Tuesday, June 12, 2012

The Thanksgiving Offering

Perhaps the most difficult middah to acquire is bitachon, real trust in Hashem that is expressed in action. The Mishnah Berurah writes that we recite the Torah portion detailing the arrival of the manna every day, “so that one should believe that all of his sustenance comes from Hashem’s providence. As the verse writes regarding the manna, ‘And the one who added did not gain, and the one who depleted did not lack.’” Yet the Zohar uses the manna as a paradigm of an even higher level of bitachon—the person who is so aware that everything he has is from Hashem that he doesn’t keep food in his possession from one day to the next. It is well known that the Baal Shem Tov, zy”a, never kept any extra money in his possession overnight. He would give it all away to the poor on the day that it came to his hands, relying on Hashem that he would have enough for the next day. Although this is a very great level, the Meorah Shel Torah writes that there was a time when a similar level was demanded of one who brings a sacrifice. He wrote, “We may wonder why the breads of the korban todah may not be left over to be eaten the next day. One who brings a thanksgiving offering must be emotionally moved to closeness to Hashem since the todah is an admission of His amazing providence. One who truly appreciates that Hashem has made a miracle for him must redouble his bitachon. It is not appropriate to leave over from this sacrifice because this shows a lack of faith that Hashem will provide for him the next day. This is forbidden; holding over the todah breads is a demonstration of a lack of bitachon that contradicts the very meaning of the offering and blemishes it.”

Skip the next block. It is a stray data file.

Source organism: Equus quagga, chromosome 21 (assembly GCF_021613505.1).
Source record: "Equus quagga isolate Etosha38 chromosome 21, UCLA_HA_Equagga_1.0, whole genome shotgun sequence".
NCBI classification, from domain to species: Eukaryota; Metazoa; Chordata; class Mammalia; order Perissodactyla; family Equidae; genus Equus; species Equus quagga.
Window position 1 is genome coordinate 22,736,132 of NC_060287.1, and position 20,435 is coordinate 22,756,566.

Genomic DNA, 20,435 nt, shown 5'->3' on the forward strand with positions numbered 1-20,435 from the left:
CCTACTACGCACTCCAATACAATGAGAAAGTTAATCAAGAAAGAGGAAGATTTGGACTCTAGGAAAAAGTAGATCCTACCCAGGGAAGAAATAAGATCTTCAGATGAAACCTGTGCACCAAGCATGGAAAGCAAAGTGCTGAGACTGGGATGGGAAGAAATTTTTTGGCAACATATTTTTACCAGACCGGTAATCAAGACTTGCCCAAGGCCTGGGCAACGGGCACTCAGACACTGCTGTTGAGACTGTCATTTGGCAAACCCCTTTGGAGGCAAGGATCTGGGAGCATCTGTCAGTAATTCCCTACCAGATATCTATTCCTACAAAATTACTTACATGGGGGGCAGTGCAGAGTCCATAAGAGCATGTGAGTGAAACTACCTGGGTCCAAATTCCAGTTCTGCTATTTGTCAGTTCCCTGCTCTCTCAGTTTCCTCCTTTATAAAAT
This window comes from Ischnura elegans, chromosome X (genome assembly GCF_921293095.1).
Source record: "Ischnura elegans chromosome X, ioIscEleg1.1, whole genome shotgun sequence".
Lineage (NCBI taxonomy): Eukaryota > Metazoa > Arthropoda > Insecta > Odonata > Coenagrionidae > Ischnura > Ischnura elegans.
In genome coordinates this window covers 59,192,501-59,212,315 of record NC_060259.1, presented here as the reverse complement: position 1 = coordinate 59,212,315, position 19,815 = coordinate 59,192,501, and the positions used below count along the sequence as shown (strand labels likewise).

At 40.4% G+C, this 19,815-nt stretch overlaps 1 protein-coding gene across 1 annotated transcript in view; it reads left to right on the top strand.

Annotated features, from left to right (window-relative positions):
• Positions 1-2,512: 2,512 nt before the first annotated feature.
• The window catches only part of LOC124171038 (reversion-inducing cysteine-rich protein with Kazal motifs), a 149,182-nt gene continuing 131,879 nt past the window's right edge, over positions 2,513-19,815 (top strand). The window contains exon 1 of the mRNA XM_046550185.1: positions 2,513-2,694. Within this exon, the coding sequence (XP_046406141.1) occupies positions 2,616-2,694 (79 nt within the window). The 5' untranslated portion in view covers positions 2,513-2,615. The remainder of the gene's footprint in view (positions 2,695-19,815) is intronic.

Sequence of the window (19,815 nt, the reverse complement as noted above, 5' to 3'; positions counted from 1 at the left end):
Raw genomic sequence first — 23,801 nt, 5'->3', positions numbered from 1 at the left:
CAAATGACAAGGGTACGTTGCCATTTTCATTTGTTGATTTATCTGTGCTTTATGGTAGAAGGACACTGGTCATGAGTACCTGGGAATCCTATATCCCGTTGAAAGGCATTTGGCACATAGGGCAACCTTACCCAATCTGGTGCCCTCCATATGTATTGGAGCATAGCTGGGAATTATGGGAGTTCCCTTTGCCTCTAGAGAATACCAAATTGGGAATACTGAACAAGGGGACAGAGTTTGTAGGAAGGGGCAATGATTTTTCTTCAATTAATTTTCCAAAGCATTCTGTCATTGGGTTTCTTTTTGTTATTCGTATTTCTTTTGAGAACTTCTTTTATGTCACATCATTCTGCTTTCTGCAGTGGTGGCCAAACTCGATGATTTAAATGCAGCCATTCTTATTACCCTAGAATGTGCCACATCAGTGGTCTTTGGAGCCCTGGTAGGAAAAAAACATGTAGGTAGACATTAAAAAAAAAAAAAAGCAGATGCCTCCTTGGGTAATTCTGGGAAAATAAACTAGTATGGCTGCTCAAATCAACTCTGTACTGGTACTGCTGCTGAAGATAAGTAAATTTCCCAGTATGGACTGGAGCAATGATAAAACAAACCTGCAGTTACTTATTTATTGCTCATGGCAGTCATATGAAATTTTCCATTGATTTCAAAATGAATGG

No comments: